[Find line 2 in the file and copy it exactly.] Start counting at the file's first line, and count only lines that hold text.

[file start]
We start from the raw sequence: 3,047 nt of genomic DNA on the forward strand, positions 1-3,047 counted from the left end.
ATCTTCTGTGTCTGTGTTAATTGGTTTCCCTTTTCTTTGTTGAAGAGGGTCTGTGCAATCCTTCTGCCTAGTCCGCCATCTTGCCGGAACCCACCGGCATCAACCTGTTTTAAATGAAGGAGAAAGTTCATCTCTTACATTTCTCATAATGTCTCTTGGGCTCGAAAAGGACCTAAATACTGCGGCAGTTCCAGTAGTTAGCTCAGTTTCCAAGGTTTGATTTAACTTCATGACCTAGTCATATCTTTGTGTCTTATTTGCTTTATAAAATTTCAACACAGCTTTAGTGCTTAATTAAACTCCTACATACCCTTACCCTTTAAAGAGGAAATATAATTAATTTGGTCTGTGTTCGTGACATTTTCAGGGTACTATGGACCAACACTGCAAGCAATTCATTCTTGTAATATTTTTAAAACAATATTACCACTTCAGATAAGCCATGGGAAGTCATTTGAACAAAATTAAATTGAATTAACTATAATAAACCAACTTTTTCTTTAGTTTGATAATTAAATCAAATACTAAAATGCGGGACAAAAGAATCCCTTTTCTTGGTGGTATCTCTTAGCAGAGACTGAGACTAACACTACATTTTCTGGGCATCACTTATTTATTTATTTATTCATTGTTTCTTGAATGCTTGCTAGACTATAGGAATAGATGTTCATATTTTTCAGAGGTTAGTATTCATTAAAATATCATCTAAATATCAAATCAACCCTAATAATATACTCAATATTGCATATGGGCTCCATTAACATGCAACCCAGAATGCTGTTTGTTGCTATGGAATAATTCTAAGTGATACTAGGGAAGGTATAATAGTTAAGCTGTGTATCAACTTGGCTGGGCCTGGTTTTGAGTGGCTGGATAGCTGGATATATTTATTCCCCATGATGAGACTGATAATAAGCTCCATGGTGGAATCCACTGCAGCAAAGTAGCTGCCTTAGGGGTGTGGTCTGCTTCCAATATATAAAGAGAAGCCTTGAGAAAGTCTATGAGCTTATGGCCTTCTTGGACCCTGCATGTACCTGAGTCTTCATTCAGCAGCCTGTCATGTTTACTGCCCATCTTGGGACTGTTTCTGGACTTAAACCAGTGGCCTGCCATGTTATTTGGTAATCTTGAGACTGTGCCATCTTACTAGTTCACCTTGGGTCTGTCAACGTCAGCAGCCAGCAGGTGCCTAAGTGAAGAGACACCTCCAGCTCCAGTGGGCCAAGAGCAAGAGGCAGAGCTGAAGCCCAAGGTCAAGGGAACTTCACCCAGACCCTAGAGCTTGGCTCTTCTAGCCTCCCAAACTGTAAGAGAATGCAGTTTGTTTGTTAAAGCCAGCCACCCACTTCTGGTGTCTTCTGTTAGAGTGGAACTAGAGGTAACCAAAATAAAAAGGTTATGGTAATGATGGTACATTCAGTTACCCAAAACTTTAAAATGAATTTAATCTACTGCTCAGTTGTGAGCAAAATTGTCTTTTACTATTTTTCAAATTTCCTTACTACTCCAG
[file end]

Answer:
ATCTTCTGTGTCTGTGTTAATTGGTTTCCCTTTTCTTTGTTGAAGAGGGTCTGTGCAATCCTTCTGCCTAGTCCGCCATCTTGCCGGAACCCACCGGCATCAACCTGTTTTAAATGAAGGAGAAAGTTCATCTCTTACATTTCTCATAATGTCTCTTGGGCTCGAAAAGGACCTAAATACTGCGGCAGTTCCAGTAGTTAGCTCAGTTTCCAAGGTTTGATTTAACTTCATGACCTAGTCATATCTTTGTGTCTTATTTGCTTTATAAAATTTCAACACAGCTTTAGTGCTTAATTAAACTCCTACATACCCTTACCCTTTAAAGAGGAAATATAATTAATTTGGTCTGTGTTCGTGACATTTTCAGGGTACTATGGACCAACACTGCAAGCAATTCATTCTTGTAATATTTTTAAAACAATATTACCACTTCAGATAAGCCATGGGAAGTCATTTGAACAAAATTAAATTGAATTAACTATAATAAACCAACTTTTTCTTTAGTTTGATAATTAAATCAAATACTAAAATGCGGGACAAAAGAATCCCTTTTCTTGGTGGTATCTCTTAGCAGAGACTGAGACTAACACTACATTTTCTGGGCATCACTTATTTATTTATTTATTCATTGTTTCTTGAATGCTTGCTAGACTATAGGAATAGATGTTCATATTTTTCAGAGGTTAGTATTCATTAAAATATCATCTAAATATCAAATCAACCCTAATAATATACTCAATATTGCATATGGGCTCCATTAACATGCAACCCAGAATGCTGTTTGTTGCTATGGAATAATTCTAAGTGATACTAGGGAAGGTATAATAGTTAAGCTGTGTATCAACTTGGCTGGGCCTGGTTTTGAGTGGCTGGATAGCTGGATATATTTATTCCCCATGATGAGACTGATAATAAGCTCCATGGTGGAATCCACTGCAGCAAAGTAGCTGCCTTAGGGGTGTGGTCTGCTTCCAATATATAAAGAGAAGCCTTGAGAAAGTCTATGAGCTTATGGCCTTCTTGGACCCTGCATGTACCTGAGTCTTCATTCAGCAGCCTGTCATGTTTACTGCCCATCTTGGGACTGTTTCTGGACTTAAACCAGTGGCCTGCCATGTTATTTGGTAATCTTGAGACTGTGCCATCTTACTAGTTCACCTTGGGTCTGTCAACGTCAGCAGCCAGCAGGTGCCTAAGTGAAGAGACACCTCCAGCTCCAGTGGGCCAAGAGCAAGAGGCAGAGCTGAAGCCCAAGGTCAAGGGAACTTCACCCAGACCCTAGAGCTTGGCTCTTCTAGCCTCCCAAACTGTAAGAGAATGCAGTTTGTTTGTTAAAGCCAGCCACCCACTTCTGGTGTCTTCTGTTAGAGTGGAACTAGAGGTAACCAAAATAAAAAGGTTATGGTAATGATGGTACATTCAGTTACCCAAAACTTTAAAATGAATTTAATCTACTGCTCAGTTGTGAGCAAAATTGTCTTTTACTATTTTTCAAATTTCCTTACTACTCCAG